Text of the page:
“It was not said a week before the election, it was said a full year ahead of the election while I was taking what was the equivalent of a nuclear financial bomb of attack ads and I was an ‘America First’ Republican running against a ‘McCain Republican,’” Lake told The Post. “And it was said in jest.”
But even after that comment, she continued her attacks, telling a conservative crowd days after winning the Aug. 2, 2022, primary election that she “drove a stake through the heart of the McCain machine.”
“If people are not jumping on the Lake train, it’s because they’re still reeling over what just happened,” with her gubernatorial loss in 2022, a donor who was recently contacted by the campaign said.
Lake has made an effort to convince Washington Republicans that she can carry the state this time around, meeting during a trip to D.C. in October with several Republican senators and top Mitch McConnell political allies Josh Holmes and Steven Law, who runs the powerful Senate Leadership Fund PAC.
Lake showed a clear understanding that she needed to broaden her base during the meeting with Law and Holmes, according to one person familiar with the gathering, and said she wanted to reach the state’s crucial middle-of-the-road voters. She was told not to dwell on the past — an oblique reference to her ongoing legal battle to try to overturn her election loss.
Lake also was receptive to suggestions by national Republicans to focus more on Arizona issues like the border, instead of national topics that make her look like she is “auditioning to be Donald Trump’s running mate,” the person said.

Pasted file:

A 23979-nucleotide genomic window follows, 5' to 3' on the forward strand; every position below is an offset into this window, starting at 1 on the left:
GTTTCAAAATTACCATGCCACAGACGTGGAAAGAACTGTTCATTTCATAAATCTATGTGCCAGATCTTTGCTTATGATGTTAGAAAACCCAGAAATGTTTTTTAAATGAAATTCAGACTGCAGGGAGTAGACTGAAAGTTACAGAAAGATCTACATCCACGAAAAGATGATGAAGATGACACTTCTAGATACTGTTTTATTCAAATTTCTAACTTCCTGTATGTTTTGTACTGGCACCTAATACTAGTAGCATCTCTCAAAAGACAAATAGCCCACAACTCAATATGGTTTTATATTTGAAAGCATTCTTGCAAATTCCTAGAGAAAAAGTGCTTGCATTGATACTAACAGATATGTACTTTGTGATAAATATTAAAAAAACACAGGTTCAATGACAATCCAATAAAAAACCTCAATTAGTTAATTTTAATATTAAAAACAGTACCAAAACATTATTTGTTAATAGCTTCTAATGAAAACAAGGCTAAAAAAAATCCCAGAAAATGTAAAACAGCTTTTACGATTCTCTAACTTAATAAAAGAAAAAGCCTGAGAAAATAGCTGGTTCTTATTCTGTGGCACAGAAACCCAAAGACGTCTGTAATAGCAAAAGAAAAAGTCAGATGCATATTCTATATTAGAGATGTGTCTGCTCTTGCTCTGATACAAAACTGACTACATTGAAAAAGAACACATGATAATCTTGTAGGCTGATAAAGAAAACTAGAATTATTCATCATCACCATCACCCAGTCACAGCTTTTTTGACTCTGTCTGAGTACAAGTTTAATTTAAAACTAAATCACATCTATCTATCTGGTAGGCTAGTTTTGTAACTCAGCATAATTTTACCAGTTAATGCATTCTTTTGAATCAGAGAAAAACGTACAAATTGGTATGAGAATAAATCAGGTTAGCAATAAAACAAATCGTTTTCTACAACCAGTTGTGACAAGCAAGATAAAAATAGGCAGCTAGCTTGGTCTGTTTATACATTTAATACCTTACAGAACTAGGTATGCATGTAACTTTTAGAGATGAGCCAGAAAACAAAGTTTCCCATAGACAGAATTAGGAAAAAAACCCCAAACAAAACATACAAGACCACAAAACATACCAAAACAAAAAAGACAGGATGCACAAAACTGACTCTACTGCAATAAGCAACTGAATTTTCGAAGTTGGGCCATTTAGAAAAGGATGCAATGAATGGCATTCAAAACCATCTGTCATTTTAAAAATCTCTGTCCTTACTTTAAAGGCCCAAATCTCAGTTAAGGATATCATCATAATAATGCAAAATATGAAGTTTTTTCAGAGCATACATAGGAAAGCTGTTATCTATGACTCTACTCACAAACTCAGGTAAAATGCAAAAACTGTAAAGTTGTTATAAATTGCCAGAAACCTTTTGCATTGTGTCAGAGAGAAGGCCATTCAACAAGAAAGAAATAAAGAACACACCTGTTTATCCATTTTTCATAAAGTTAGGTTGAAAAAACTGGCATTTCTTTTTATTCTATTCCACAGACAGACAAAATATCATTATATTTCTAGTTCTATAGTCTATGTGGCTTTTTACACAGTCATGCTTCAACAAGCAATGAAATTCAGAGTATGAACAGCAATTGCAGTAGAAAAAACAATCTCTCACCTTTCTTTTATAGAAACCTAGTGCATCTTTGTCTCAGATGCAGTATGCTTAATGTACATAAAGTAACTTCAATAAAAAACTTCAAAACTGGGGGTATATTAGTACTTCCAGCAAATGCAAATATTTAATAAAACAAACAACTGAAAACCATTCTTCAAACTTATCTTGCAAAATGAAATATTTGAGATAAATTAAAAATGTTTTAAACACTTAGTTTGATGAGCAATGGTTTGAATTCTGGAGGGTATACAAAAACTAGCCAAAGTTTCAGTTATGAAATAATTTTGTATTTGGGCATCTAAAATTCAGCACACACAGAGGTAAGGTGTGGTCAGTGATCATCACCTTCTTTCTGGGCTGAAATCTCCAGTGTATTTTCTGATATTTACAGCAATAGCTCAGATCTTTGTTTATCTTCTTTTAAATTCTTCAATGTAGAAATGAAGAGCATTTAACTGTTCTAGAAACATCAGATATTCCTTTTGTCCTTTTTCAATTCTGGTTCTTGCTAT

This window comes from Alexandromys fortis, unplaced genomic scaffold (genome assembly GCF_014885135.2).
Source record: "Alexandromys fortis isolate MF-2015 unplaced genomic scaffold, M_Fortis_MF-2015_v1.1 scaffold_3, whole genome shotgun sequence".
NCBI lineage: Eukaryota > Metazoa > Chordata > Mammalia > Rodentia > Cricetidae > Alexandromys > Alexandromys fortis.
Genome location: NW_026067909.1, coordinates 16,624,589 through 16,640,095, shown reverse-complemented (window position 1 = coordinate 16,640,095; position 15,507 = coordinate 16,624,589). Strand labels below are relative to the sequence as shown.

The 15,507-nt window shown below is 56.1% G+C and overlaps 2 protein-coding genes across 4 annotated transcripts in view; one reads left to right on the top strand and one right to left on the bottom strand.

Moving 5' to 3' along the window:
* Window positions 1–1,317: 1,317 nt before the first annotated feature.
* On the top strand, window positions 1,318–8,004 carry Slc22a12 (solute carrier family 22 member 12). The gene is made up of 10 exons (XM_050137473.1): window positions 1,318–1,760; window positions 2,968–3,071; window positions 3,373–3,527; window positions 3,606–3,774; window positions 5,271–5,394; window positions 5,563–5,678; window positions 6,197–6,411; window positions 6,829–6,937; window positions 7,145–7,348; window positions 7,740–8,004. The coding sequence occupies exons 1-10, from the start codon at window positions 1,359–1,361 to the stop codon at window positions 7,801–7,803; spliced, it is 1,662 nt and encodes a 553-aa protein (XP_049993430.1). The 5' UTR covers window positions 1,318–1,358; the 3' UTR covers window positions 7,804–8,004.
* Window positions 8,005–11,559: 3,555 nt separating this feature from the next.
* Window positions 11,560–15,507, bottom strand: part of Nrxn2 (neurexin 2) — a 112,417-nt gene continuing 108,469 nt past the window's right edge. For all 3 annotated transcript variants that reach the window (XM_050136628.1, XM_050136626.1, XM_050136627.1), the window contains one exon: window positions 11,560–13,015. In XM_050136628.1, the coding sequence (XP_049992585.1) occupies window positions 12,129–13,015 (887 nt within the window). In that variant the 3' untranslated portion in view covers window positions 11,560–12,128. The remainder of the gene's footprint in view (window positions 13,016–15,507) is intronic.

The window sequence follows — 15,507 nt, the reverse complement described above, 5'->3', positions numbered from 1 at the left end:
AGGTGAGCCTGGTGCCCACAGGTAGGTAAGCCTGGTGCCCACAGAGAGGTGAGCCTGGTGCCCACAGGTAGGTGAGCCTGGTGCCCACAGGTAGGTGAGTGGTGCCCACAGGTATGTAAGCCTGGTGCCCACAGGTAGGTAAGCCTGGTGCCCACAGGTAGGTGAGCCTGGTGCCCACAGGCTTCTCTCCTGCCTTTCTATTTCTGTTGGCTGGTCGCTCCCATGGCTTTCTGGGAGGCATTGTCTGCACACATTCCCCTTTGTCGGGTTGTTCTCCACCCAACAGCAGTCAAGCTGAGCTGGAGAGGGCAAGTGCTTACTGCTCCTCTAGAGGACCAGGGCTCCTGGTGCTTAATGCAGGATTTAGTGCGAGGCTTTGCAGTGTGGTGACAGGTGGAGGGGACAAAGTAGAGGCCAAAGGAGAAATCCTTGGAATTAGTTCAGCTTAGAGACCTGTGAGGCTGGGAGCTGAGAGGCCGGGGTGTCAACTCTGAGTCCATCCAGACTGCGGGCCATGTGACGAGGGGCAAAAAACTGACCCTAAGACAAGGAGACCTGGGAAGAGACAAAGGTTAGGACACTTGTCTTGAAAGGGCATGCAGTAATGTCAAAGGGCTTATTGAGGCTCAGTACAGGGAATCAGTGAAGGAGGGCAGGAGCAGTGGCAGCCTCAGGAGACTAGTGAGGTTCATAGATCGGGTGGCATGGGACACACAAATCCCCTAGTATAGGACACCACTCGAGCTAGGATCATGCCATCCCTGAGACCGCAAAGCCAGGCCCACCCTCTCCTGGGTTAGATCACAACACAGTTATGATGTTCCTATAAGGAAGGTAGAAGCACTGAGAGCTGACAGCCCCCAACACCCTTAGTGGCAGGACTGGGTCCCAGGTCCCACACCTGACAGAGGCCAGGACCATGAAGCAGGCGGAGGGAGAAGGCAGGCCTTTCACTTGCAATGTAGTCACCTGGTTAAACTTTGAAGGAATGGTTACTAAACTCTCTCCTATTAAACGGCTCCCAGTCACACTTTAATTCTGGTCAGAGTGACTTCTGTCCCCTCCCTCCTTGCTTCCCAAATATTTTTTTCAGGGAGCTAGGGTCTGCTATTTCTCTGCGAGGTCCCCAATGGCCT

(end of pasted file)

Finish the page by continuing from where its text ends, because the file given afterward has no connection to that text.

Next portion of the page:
Lake’s campaign argued in a recent memo that Arizona is Republicans’ top pickup opportunity in 2024 outside of West Virginia, where Democratic Sen. Joe Manchin III’s retirement has all but guaranteed them a flip. National Republicans do not see it that way, however. Republicans hold 49 seats in the Senate, and are directing much of their 2024 focus on Montana and Ohio — states that Trump won in 2020 where Democratic senators face reelection. Pennsylvania, where Republicans have nabbed one of their top recruits, is another priority.
Top Republicans and GOP campaign groups including the National Republican Senatorial Committee (NRSC) were noncommittal early on about a potential Lake candidacy. But in recent months, they have realized that she is probably the only Republican who could win a primary in Arizona — where conservative voters who show up to pick their party’s nominee have moved far to the right — and still have a shot at the general election. The NRSC’s executive director, Jason Thielman, showed up to Lake’s campaign launch in person, and its chair says the group is weighing an endorsement.
“We’re considering it,” Sen. Steve Daines (R-Mont.), the NRSC’s chairman, said of a potential endorsement. “She is one of the most talented candidates running in 2024.”
Lake, who hired an adviser who works for Rep. Elise Stefanik (R-N.Y.) and has good relationships with the NRSC, has also made inroads with other Republican senators, some of whom she has kept in contact with via text.
“In just a month since her announcement, Kari has reached out across Arizona and across the political spectrum. National Republicans are taking notice,” said Sen. John Barrasso (R-Wyo.), a member of Senate GOP leadership who has endorsed her, in a statement praising her candidacy.
Even so, many national Republicans are in wait-and-see mode. They want to see whether Lake is able to appeal to voters who may see her as a partisan brawler before they invest significantly in the state, where GOP candidates have fared abysmally two cycles in a row.
“It’s fair to say she has a long way to go to prove she’s changed course or is a different candidate,” said one national GOP strategist familiar with Lake’s D.C. charm offensive. “If it’s a race that she can win, there will be support.”
Lake’s campaign has pointed to some recent polls that show her roughly tied with Rep. Ruben Gallego (D-Ariz.) in a three-way race with the incumbent, Sen. Kyrsten Sinema (I-Ariz.) as a sign of her strength as a candidate. But Lake is more well-known in the state than Gallego — suggesting that voters who do not currently support her may have already made up their minds about her.